Women Are Better Runners Than Men [2020 Analysis]

Posted on 26 October, 2020 by Jovana Subić

Faster doesn’t mean better.

This analysis covers 2,348,505 marathon results achieved during the 2009-2019 period. The purpose was to analyze differences in pace throughout the marathon between women and men. 

The data has shown that women are 18.33% better at keeping an even pace than men. They burn out less in the 2nd half of the marathon. 

You are welcome to use material from this analysis as long as you refer to it. For special requests or questions, email Jovana Subic at jovana@runrepeat.com.

Data and analysis method 

  • 2,348,505 results from 6 worldwide marathon races (Boston, Berlin, Chicago, London, New York, Paris) achieved from 2009 to 2019 were analyzed
  • Each runner was categorized by sex, age, country, rank, split results, final result, and year of the performance;
  • 2,149,719 participants had sex given. 1,376,441 (64.03%) were men and 773,278 (35.97%) were women.
  • 8.48% of participants didn’t report their gender and 10% didn’t report their age; 
  • For the country-specific analysis, only the nations with at least 2000 participants each year were included to ensure high statistical significance.
  • To avoid the influence of extraordinary results on the analysis, outliers were omitted. An outlier was defined as any data point that is 3 standard deviations away from the mean.

Pacing differences: women vs. men

An increase of 14.07% in the average pace for men during the second half of the marathon was observed, as opposed to an 11.49% increase for women, showing that women are 18.33% better at keeping an even pace than men. 

 

Average pace during the 1st and 2nd half of the marathon
Gender 1st half 2nd half difference
Men 0:05:43 0:06:40 14.07%
Women 0:06:26 0:07:16 11.49%

 

Almost 92% of the participants, both women and men, ran the first half of the marathon faster than the second one, even though running at an equal pace is optimal for performance, with the best athletes aiming for such results. 

 

  % of runners that ran the 1st half faster % of runners that ran the 2nd half faster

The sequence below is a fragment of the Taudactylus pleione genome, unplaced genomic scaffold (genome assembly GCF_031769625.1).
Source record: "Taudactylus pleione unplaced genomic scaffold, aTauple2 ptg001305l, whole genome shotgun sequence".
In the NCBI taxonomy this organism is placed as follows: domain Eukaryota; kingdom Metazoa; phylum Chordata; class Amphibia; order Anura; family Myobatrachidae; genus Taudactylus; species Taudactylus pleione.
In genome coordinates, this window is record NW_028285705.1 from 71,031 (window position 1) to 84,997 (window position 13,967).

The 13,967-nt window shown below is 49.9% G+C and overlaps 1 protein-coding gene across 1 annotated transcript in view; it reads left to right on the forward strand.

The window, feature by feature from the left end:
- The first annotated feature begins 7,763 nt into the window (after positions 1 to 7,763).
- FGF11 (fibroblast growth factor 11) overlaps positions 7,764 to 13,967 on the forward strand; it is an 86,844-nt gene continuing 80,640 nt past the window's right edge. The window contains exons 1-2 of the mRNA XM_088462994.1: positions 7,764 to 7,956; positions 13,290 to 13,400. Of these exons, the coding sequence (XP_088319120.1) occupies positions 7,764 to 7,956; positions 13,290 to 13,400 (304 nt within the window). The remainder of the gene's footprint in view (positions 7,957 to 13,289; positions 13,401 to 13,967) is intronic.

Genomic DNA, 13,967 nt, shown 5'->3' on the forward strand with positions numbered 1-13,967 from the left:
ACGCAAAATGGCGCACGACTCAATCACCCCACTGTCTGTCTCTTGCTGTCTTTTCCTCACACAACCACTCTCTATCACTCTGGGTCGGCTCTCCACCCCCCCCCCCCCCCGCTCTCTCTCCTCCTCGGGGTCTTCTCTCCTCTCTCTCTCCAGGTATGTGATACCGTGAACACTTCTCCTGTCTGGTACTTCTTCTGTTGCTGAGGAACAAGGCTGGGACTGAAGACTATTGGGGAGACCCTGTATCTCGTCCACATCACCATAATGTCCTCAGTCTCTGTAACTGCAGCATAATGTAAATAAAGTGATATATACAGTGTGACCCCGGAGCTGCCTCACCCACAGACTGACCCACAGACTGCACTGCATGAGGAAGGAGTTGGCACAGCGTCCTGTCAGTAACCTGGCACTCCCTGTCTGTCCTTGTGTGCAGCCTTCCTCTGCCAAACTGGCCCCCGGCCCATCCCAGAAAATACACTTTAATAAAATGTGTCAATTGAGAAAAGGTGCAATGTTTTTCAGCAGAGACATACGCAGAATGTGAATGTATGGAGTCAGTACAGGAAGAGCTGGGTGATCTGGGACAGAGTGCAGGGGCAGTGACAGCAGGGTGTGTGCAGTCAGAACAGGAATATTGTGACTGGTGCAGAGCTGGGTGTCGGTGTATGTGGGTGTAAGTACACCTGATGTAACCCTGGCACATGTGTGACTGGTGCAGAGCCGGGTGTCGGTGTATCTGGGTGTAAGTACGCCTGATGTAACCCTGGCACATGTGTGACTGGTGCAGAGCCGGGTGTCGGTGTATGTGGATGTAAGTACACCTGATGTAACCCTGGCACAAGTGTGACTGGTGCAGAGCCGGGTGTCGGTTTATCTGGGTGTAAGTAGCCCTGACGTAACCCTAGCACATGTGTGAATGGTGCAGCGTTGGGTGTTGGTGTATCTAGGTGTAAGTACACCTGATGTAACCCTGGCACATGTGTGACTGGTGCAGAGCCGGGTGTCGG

Men 92.24 7.76
Women 92.68 7.32
Total 92.69 7.31

 

Men had better average finish times, but women are better at pacing. This stands for both groups: those who ran the first half of the marathon faster and those who ran the second half faster. 

Runners who started a bit slower are more likely to run the marathon at a more even pace than those who have started faster, as shown in the table below.

 

Average result and pace based on half-distance
  1st half avg. result 2nd half avg. result 1st half avg. pace 2nd half avg. pace %change 1st/2nd half
Men who ran the 1st half faster 1:56:39 2:15:27 0:05:32 0:06:25 13.88
Men who ran the 2nd half faster 1:52:14 1:48:16 0:05:19 0:05:08 -3.66
Women who ran the 1st half faster 2:11:43 2:29:17 0:06:15 0:07:05 11.77
Women who ran the 2nd half faster 2:07:18 2:03:16 0:06:02 0:05:51 -3.27

Split-time pacing differences 

For more specific results, the average pace for each 5km throughout a marathon is given. Full split times were recorded for 941,851 (92.4%) male results and 570,655 (84%) female results.

 

Average pace by race split
Distance 5k 10k 15k 20k 25k 30k 35k 40k
Avg. pace men 05:26 05:27 05:31 05:38 05:56 06:08 06:29 06:41
Avg. pace women 06:02 06:08 06:14 06:26 06:44 06:52 07:09 07:13
% change men   0.31 1.21 2.07 5.06 3.26 5.40 2.99
% change women   1.63 1.60 3.11 4.46 1.94 3.96 0.92

 

State of ultra running has shown that, the longer the distance, the shorter the gender pace gap. Female ultra runners are faster on average than male ultra runners at distances over 195miles.

 

Country-specific pace stats 

Women who are best at keeping an even pace throughout the marathon have the smallest burnout % (the difference between the pace during the 1st and the 2nd half of the marathon). Top 5 countries with such women are shown below. 

 

Best women pacers

 

When we compare the burnout % of women vs. men, we get the list of top 5 countries where women are best pacers compared to men.

 

Burnout women vs men

 

If you’re looking for more data on running, read our study on the state of running: it is the first global mapping of the worldwide running population and, by far, the largest study on running in history. 

Pick the right marathon shoes for the right pace

It’s not just about shaving off a few minutes by running in carbon-plated shoes that promise a high energy return. Marathon shoes must be comfortable and should be packed with features necessary for marathon-running. The best thing is you can always sort them by ratings, popularity, price, discount. 

If you’ve had enough of concrete and asphalt, mix it up with trail running. Fartlek on trails is certainly much better than on the roads. Make sure you pick the right trail running shoes though. 

If you’re still unsure which shoes you need, read our Guide on marathon running shoes. And if you already ran a marathon, leave a review for your running shoes and help the right information reach others! 

Author
Jovana Subić
Jovana Subić

Whether it's a vertical kilometre or an ultra, climbing in the Alps or exploring local mountains, Jovana uses every opportunity to trade walls and concrete for forests and trails. She logs at least 10h/week on trails, with no off-season, and 4x more on research on running and running shoes. With a background in physics and engineering management, she prefers her running spiced with data.

jovana@runrepeat.com